The FBI shared its "counterintelligence" with local police departments across the country, including the DPD, and also issued frequent updates about the violent threat of black militants and "urban guerillas" during the late 1960s and early 1970s. This includes the article at right from the FBI Law Enforcement Bulletin, found in the Detroit Police Department's files and titled "The Police Officer: Primary Target of the Urban Guerilla." In this hysterical alert, Director J. Edgar Hoover warns that the Black Panther Party had imported plans to assassinate police officers from Third World community revolutionaries and was orchestrating a campaign of "bitter and diabolic violence" across the United States. (The Black Panther Party actually advocated self-defense against police brutality and violence, not preemptive attacks on police). The FBI told local law enforcement that "a prime target of these revolutionaries is the ambush of or sniping at police officers." The FBI bulletin further explains that these black radical "urban guerillas" wanted to provoke the police "by acts of outrageous terror" into an overreaction that would then radicalize the urban masses and enable the overthrow of the government.
In Detroit, the police repression of black radicals built on the DPD's longstanding policies of surveillance and criminalization of African American political activists but also escalated because of the extreme racial fears and white anxieties during and after the 1967 Uprising. The Detroit Police Department, which had long operated a so-called Red Squad to spy on and repress organizations on the political left under the guise of rooting out "subversives" and preventing violence, utilized its secretive Intelligence Bureau during the 1960s to conduct surveillance and infiltration of civil rights, black power, and New Left groups. The DPD's Intelligence Bureau worked closely with a parallel politiccal surveillance unit in the Michigan State Police, and both organizations collaborated with the FBI through the various COINTELPRO programs. The DPD's illegal campaign of surveillance and preemptive repression expanded significantly in the late 1960s because of the proliferation of black power organizations in the city and the intensity of the white fear of their challenge. Recall, from the opening page of this section, Mayor Cavanagh's March 1968 speech promising that the police department would crush "extremists of the Left" and the thousands of hysterical rumors circulating in white neighborhoods that black militants planned to invade and kill women, children, and police officers.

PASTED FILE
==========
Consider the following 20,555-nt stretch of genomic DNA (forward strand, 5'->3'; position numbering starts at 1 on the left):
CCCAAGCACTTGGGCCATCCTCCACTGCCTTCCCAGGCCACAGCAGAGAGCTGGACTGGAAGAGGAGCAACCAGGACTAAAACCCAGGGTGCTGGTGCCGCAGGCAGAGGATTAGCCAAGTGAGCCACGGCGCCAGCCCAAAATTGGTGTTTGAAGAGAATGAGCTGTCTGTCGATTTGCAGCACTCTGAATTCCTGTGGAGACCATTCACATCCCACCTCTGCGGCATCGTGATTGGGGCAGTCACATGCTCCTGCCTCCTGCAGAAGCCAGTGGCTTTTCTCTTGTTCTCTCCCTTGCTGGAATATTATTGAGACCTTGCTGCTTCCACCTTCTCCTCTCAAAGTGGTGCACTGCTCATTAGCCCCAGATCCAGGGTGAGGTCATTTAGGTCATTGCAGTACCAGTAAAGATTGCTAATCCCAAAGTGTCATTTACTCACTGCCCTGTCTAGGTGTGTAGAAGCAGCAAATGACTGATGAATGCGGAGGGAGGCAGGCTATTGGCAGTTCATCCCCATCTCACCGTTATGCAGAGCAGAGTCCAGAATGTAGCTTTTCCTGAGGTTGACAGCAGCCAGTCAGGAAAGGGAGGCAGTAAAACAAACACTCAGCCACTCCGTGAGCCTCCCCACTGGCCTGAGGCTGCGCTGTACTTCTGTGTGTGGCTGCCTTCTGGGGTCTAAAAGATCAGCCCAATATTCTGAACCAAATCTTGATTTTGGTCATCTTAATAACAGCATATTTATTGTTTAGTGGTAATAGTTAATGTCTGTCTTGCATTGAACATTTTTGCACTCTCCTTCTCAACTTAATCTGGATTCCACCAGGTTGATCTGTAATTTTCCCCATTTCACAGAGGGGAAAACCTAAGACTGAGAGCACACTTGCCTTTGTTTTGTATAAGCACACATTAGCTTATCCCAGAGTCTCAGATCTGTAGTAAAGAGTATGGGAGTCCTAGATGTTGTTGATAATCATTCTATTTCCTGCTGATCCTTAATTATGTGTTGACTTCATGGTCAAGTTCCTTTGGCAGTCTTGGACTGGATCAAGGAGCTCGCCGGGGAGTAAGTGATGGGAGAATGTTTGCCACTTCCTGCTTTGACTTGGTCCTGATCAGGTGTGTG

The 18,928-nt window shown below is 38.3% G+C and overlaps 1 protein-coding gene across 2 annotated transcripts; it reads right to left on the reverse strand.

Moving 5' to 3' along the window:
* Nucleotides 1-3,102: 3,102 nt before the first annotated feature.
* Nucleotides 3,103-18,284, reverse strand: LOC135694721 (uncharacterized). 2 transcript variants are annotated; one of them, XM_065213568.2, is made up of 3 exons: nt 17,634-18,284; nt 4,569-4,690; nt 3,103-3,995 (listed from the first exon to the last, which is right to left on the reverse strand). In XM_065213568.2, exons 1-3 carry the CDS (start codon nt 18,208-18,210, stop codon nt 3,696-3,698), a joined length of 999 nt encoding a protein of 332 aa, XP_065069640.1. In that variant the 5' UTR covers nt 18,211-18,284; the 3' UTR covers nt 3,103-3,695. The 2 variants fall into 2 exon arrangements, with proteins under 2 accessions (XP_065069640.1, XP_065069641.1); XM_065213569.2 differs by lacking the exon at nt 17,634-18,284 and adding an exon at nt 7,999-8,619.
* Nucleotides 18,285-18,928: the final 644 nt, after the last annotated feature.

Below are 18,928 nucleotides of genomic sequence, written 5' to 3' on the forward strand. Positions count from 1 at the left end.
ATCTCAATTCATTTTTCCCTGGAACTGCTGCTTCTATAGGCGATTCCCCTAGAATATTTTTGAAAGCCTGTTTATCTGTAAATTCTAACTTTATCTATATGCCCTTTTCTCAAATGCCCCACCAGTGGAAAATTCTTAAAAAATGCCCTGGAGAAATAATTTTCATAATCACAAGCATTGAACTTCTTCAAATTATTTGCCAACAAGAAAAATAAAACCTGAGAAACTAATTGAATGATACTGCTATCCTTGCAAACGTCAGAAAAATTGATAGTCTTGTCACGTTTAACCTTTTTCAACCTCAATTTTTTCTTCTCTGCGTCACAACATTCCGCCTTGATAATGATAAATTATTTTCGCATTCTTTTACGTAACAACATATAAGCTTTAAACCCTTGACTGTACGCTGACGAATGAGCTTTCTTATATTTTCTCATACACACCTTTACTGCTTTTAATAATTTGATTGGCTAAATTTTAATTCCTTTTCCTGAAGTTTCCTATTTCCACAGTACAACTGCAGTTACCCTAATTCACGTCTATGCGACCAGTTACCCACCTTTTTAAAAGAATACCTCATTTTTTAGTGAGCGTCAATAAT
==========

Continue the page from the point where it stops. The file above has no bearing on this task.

The DPD shootout with the Republic of New Africa, which took place at the New Bethel Baptist Church in March 1969, came as the Detroit Police Department, Michigan State Police, and FBI all had the black nationalist organization under surveillance and infiltration. The DPD's yearlong campaign of harassment and brutality against teenagers and young adults in the Detroit chapter of the Black Panther Party revolved around constant threats by white police officers to kill its members. This culminated in a protracted police siege of the Black Panther community center, during which a single police officer died from a gunshot in unclear circumstances, with no killer ever identified. Even though two police officers died in the confrontations with the Republic of New Africa and the Black Panther Party, this violence would not have happened if the DPD had not initiated the encounters with its own campaign of preemptive violence, in alliance with the FBI and other law enforcement groups.